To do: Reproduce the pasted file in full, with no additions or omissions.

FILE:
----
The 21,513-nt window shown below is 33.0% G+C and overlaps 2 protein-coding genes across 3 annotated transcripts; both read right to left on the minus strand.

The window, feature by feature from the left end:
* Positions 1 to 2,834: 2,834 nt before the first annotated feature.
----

The 21,513-nt window shown below is 33.0% G+C and overlaps 2 protein-coding genes across 3 annotated transcripts; both read right to left on the minus strand.

The window, feature by feature from the left end:
* Positions 1 to 2,834: 2,834 nt before the first annotated feature.